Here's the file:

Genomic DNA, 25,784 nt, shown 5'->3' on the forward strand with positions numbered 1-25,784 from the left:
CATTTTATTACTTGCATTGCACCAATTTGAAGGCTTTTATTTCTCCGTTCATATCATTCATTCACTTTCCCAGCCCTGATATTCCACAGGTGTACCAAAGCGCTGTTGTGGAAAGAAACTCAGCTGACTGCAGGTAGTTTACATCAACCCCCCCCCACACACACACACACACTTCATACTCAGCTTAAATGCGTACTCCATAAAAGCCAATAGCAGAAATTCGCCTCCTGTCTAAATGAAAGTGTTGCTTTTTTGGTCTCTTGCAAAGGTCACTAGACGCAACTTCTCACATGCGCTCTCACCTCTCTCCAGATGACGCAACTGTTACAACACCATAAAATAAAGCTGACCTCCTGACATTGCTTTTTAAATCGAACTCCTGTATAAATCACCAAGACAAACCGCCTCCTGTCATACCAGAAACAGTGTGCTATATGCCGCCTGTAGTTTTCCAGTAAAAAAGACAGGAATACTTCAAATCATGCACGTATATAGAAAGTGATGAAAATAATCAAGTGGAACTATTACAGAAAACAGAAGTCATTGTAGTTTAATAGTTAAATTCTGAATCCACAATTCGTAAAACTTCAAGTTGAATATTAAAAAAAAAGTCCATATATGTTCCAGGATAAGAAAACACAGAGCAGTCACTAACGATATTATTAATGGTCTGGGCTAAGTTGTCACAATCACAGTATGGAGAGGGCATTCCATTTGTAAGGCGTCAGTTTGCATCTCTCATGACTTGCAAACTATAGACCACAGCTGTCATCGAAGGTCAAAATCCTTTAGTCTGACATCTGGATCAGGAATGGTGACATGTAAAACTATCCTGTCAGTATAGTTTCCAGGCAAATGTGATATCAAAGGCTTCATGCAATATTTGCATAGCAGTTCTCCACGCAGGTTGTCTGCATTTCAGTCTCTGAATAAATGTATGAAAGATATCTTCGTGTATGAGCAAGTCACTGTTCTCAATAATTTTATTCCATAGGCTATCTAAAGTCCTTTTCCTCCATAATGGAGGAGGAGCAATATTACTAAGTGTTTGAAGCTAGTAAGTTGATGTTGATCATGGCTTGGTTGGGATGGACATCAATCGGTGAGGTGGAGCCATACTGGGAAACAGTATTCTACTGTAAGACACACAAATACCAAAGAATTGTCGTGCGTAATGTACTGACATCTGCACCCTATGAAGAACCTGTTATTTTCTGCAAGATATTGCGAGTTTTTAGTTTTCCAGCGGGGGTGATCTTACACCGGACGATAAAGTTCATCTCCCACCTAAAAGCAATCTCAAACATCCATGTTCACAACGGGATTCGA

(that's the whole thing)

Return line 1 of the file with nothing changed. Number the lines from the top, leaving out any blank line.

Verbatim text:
Genomic DNA, 25,784 nt, shown 5'->3' on the forward strand with positions numbered 1-25,784 from the left: